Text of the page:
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Did the Cubs make an error on Vogelbach?


Daniel Vogelbach, who has been at the center of the Seattle Mariners’ early-season success, was a member of the Cubs’ Class AA Tennessee Smokies. (photo by Mike Morrow)

It’s hard not to look at the struggles of the Chicago Cubs and the blazing start of the Seattle Mariners and wonder if the Cubs regret letting Daniel Vogelbach get away.

The Cubs traded Vogelbach in 2016. It’s not hard to see why. They had a promising first baseman in Anthony Rizzo, so where would a guy like Vogelbach play? Vogelbach is a first baseman and, listed at 6-0, 250 pounds, there wouldn’t appear to be many options for him defensively. Since joining the Mariners, Vogelbach has played only first base and served as a designated hitter.

He is hammering the baseball, leading the Mariners in both batting average, .378, and home runs, with six, and is a major reason why Seattle has jumped out to lead the American League West. They are one of the surprise teams of the early season.

Vogelbach has always looked the part, going back to his days with the Class AA Tennessee Smokies. He was a hulking figure. But his numbers didn’t exactly look like what Vogelbach’s numbers are today. In 2015, playing for Tennessee, in 76 games he batted .272 with seven home runs. He is doing far better for an American League club. Although he has appeared with the Mariners sporadically since 2016, he is still officially a rookie. He’s 26.

Vogelbach was traded by the Cubs to the Mariners along with right-handed pitcher Paul Blackburn for left-handed pitcher Mike Montgomery and right-hander Jordan Pries. Montgomery would become the man who pitched the final out of the Cubs’ historic World Series victory.

Today, the Cubs are tied for last place with Cincinnati in the National League Central Division, four games behind the defending division champion Milwakee Brewers. The Mariners have a one-game lead over the second-place Houston Astros in the American League West.

For the Cubs, Kris Bryant is batting .231, Kyle Schwarber .192, Albert Almora Jr. .244. Javier Baez .262, and oh yes, Rizzo is batting .192. Those numbers won’t last long. There is too much talent in the players swinging the bats. But Vogelbach’s start has to jump out at the Cubs, much like the Mariners’ start has jumped out at the rest of baseball. The safest call at this point is that the Cubs will play far better as the season goes on and that the Mariners won’t. But a team can get hot in April and do some remarkable things, and a club that struggles in April can dig itself a hole.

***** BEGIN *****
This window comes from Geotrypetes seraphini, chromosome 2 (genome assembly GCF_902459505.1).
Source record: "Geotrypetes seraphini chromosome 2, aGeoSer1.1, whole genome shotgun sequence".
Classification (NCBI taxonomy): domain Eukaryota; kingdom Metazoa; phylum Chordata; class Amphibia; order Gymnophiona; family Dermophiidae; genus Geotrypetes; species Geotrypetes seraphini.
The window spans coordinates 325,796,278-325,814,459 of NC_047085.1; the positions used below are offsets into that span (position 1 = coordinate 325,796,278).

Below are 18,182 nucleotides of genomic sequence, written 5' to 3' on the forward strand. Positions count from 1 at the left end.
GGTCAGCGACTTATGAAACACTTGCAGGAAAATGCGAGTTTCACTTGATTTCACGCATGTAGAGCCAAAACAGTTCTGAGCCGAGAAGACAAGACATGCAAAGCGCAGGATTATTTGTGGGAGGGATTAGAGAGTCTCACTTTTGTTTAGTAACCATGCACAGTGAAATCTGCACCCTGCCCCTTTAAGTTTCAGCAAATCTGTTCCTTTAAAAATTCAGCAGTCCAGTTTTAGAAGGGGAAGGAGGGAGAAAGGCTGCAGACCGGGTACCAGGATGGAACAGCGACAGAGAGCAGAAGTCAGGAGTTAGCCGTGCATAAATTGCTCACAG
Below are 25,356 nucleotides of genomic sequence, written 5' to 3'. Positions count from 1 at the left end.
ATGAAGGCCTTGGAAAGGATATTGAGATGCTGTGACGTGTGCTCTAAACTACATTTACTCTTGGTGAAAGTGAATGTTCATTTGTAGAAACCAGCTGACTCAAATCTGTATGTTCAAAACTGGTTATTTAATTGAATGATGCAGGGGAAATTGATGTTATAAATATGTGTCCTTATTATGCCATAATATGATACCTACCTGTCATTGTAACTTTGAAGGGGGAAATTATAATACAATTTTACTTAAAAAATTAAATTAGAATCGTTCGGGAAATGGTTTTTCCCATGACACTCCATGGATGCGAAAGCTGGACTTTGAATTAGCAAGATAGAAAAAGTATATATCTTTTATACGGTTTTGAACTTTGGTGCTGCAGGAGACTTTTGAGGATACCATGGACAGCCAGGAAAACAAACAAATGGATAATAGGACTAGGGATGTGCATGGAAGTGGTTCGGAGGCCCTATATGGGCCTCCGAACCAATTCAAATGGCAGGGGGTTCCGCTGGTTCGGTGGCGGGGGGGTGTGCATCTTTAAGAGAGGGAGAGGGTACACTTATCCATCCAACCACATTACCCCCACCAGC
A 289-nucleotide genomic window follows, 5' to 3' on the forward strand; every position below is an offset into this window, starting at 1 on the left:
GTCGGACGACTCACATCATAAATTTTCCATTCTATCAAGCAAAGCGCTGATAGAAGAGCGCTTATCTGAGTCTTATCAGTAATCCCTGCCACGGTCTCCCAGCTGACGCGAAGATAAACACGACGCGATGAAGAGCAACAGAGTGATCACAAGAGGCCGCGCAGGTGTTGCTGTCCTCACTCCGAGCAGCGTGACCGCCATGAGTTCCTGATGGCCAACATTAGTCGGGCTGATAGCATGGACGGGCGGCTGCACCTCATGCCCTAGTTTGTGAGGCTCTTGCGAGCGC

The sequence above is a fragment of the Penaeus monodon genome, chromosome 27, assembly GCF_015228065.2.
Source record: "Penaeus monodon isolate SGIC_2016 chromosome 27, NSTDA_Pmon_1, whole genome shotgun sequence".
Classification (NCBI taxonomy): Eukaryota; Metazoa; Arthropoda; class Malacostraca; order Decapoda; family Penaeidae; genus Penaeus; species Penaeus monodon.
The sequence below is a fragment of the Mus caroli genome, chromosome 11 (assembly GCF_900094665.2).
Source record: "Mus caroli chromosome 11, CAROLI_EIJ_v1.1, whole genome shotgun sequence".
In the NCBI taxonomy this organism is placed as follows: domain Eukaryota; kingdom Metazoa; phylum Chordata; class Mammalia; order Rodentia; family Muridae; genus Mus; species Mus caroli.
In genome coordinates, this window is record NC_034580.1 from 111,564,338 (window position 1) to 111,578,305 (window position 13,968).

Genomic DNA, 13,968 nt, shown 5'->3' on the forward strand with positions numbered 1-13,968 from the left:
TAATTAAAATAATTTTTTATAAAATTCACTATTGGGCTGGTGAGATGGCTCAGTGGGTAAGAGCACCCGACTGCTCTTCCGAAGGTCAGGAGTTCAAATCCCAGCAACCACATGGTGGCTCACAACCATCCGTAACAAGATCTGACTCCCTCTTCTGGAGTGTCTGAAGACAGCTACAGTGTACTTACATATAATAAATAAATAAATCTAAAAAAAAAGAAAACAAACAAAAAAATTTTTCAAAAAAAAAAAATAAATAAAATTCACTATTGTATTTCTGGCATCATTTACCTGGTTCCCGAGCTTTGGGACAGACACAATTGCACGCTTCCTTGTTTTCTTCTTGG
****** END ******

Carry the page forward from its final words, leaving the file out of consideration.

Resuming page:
Vogelbach was drafted by the Cubs in the second round in 2011 out of Bishop Verot High School in Fort Myers, Fla. He was part of that group the Cubs groomed together through the minors to reach the franchise’s historic peak in 2016. Maybe the Cubs don’t win that 2016 World Series if they don’t make that trade, but the deal has hardly gone down as a well-known difference-maker.

Vogelbach is being noted for his plate discipline by Matt Kelly of mlb.com. He has been called the “poster boy” of the Mariners’ early success by Matt Calkins of the Seattle Times. Jeff Passan of espn.com has portrayed Vogelbach as a student of the game.

It’s hard to get attention in Seattle, unless you start the season 13-2 and get a jump on the Astros. But attention is indeed being heaped on the Mariners. A lot of it is on Vogelbach. Thus far, it’s all deserved, and it does make one wonder if this could be the start of a career for a player the Cubs could use right now.

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